Ford On Film

Chronicles of a silver screen addict

Author Archive: Ford on Film

5 Best Rick and Morty Episodes

After what feels like forever, Rick and Morty is finally back. Other than the premiere episode of Season 3 (released with no fanfare on April Fools’ Day), it’s been nearly two years since the alcoholic scientist and his nervous grandson last appeared on our screens, getting into all number of convoluted, impossibly clever sci-fi scenarios. …

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A short tribute to George A. Romero (1940 – 2017)

On July 16th, it was with a heavy heart that I heard the legendary director George A. Romero had sadly passed away after a short battle with cancer. Since that day, I’ve been wanting to write a short tribute or obituary, but it’s been hard to put into words the importance of George A. Romero …

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Baby Driver is a fun heist thriller – as long as it stays on the road

Having made a career out of amusingly deconstructing genre films, from zombie (Shaun of the Dead) to action (Hot Fuzz) to sci-fi (The World’s End), Edgar Wright has finally made his own genre film with his long-awaited passion project, heist thriller Baby Driver. Unfortunately, by approaching the familiar story of a getaway driver forced into …

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5 Best Films of 2017 (so far)

We’re just over the halfway point of the year, so what better time to reveal the five best films released in the UK so far? It’s been something of a mixed year, with a phenomenal awards season followed by a rather quite stretch. Certain films that I assumed would easily crack the top 5 (T2 …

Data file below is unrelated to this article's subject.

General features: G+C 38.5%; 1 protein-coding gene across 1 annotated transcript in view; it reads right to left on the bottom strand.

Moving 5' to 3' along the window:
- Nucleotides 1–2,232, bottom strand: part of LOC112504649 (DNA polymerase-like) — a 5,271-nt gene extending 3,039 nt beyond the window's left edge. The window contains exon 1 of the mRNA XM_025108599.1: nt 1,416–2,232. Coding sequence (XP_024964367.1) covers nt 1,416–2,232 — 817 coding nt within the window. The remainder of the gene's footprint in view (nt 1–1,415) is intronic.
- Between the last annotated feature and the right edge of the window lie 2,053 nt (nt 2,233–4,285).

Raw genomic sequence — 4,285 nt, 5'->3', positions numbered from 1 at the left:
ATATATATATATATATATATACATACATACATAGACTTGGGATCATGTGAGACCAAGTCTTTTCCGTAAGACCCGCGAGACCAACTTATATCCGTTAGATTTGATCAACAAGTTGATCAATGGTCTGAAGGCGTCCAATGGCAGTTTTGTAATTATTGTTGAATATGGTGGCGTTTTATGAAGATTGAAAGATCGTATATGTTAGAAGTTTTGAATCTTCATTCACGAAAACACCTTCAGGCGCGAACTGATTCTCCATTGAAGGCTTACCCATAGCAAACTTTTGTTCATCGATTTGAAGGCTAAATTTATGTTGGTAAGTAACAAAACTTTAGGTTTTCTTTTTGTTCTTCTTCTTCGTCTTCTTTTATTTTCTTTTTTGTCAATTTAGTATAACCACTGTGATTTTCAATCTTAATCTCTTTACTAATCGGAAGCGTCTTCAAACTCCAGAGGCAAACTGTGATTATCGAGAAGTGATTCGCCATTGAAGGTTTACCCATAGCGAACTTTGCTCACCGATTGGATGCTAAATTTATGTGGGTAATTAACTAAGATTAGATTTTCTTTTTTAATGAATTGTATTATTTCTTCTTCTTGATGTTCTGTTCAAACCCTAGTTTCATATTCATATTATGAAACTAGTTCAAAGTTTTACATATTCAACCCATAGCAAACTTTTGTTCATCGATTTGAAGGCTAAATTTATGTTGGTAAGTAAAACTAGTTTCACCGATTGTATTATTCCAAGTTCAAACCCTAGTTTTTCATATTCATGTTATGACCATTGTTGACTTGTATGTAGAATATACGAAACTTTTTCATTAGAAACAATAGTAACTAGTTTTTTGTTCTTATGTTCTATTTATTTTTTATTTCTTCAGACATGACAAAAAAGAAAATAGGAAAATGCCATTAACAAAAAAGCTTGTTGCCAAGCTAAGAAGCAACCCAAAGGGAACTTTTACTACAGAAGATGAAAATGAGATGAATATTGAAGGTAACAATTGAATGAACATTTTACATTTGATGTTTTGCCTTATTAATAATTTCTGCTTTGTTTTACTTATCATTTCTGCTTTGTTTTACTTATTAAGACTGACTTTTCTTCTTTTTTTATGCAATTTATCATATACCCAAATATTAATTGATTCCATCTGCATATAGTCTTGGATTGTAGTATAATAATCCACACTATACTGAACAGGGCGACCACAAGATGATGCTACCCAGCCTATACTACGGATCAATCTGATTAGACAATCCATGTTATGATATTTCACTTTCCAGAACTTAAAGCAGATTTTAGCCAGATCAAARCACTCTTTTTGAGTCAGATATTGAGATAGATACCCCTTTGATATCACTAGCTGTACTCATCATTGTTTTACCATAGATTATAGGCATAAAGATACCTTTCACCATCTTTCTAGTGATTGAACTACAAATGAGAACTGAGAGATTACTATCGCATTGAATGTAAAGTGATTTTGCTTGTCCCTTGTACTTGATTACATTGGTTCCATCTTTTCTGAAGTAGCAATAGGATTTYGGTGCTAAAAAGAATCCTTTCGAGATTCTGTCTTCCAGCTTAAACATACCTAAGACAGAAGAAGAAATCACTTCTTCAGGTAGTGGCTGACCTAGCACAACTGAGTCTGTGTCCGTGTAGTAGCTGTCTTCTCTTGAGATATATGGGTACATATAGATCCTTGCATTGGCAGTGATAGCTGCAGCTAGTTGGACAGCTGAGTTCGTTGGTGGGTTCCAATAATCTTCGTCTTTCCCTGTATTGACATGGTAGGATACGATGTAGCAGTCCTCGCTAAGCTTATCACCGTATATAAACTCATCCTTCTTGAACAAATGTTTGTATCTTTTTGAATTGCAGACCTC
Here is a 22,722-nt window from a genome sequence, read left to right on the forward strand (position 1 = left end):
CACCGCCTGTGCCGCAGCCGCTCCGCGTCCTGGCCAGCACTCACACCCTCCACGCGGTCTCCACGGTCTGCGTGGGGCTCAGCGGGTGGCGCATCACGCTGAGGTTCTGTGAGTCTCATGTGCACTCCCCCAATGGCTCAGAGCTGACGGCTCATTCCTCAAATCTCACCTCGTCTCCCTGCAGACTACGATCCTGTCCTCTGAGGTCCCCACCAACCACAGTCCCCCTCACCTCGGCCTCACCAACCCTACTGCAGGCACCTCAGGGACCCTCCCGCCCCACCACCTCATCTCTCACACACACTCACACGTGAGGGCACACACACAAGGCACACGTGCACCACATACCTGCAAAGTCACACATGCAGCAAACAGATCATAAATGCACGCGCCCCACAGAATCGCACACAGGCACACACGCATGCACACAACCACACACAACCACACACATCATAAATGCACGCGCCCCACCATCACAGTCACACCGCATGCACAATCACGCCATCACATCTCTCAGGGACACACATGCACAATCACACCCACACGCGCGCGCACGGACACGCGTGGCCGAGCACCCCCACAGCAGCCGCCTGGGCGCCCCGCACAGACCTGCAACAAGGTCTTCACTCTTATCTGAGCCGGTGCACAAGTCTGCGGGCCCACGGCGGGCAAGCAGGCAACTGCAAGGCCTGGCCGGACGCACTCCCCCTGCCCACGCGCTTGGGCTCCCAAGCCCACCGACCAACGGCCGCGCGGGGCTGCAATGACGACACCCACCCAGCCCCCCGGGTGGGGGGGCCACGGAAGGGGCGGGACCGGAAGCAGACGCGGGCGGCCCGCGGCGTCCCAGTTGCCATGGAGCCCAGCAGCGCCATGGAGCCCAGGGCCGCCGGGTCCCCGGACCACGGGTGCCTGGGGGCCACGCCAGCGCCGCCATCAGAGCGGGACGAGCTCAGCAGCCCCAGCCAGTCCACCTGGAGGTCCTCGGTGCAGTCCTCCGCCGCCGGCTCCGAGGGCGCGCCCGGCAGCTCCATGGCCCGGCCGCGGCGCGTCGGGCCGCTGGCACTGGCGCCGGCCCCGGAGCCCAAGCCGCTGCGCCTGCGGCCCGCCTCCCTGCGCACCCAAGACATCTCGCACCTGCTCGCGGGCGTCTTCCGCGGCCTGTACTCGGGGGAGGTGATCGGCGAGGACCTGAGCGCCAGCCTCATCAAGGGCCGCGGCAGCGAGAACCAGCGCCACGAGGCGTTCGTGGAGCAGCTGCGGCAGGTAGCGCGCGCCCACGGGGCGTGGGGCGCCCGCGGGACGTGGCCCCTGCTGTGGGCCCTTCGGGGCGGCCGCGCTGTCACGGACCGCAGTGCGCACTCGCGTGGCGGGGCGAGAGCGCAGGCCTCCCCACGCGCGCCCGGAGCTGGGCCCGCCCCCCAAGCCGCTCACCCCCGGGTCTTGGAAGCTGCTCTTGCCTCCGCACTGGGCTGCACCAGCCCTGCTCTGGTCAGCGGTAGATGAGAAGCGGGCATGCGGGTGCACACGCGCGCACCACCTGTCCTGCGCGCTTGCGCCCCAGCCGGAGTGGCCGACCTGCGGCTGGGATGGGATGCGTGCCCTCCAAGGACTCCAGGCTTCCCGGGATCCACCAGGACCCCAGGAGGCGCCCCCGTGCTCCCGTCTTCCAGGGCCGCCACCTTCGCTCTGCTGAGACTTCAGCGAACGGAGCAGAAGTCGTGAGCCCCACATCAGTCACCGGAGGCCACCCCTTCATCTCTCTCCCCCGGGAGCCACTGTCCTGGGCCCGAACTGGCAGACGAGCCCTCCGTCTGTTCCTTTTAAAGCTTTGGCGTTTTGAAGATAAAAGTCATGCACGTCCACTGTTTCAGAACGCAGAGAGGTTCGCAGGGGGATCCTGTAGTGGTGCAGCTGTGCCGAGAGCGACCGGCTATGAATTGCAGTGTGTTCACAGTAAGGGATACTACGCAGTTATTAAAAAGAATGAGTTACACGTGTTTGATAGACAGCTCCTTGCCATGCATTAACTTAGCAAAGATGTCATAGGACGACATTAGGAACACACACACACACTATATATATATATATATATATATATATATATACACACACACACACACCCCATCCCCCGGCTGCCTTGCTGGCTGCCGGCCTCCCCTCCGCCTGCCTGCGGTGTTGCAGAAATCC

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The Eyes of My Mother is too horrific for the arthouse crowd, and too arty for the horror crowd

At what point does an art film become shlock? The Eyes of My Mother, Nicolas Pesce’s hideously unpleasant debut feature, is clearly aiming for the arthouse crowd; filmed in stark black-and-white, the film is too slow and uncompromising to reach mainstream horror fans. However, the levels of gore and psychological torture on display have mostly …

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Prevenge gets by on the creepy charms of director/writer/star Alice Lowe

Having made a name for herself starring in low-budget black comedies like Garth Marenghi’s Darkplace and Sightseers, it’s only fitting that Alice Lowe’s directorial debut Prevenge follows a similar strand of broad humour and bloody mayhem. Written by and starring Lowe as Ruth, a heavily-pregnant woman whose unborn baby convinces her to go on a killing …

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The Best Films You’ve Never Seen #3: Afterschool

In this semi-regular feature, I discuss some of the best films which had low box office earnings, found little audience, or have otherwise been forgotten about over time. Despite dominating the lives of teenagers for over a decade, very few films have focused on ‘the youtube generation’. Apart from a few teen comedies that show …

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Twin Peaks is back – was it worth the wait?

Laura Palmer’s promise came true. Twenty-five years since coffee loving FBI agent Dale Cooper was trapped in the Black Lodge by evil spirit BOB, David Lynch’s beloved cult mystery Twin Peaks has returned to television screens. With Lynch directing all eighteen episodes and much of the original cast returning to their most iconic roles, Twin …

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Modern Masterpieces #7: Mulholland Drive

Some films demand to be scrutinised; intricate films with difficult plots, hidden details, and perception-altering twists are often watched and re-watched constantly by fans desperate to discover the film’s real meaning. On the surface, David Lynch’s 2001 magnum opus Mulholland Drive is such a film. Its dreamlike structure is disorientating, asking audiences to notice subtle hints and …

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The Handmaiden is a twisting, turning revival of the erotic thriller

Sensual isn’t the first word that comes to mind when you think of South Korean auteur Park Chan-wook. After all, this is the director behind such brutal films as Oldboy, Lady Vengeance, and Stoker. It’s surprising, then, to see his latest film The Handmaiden, the story of an orphan sent to work for a mysterious …

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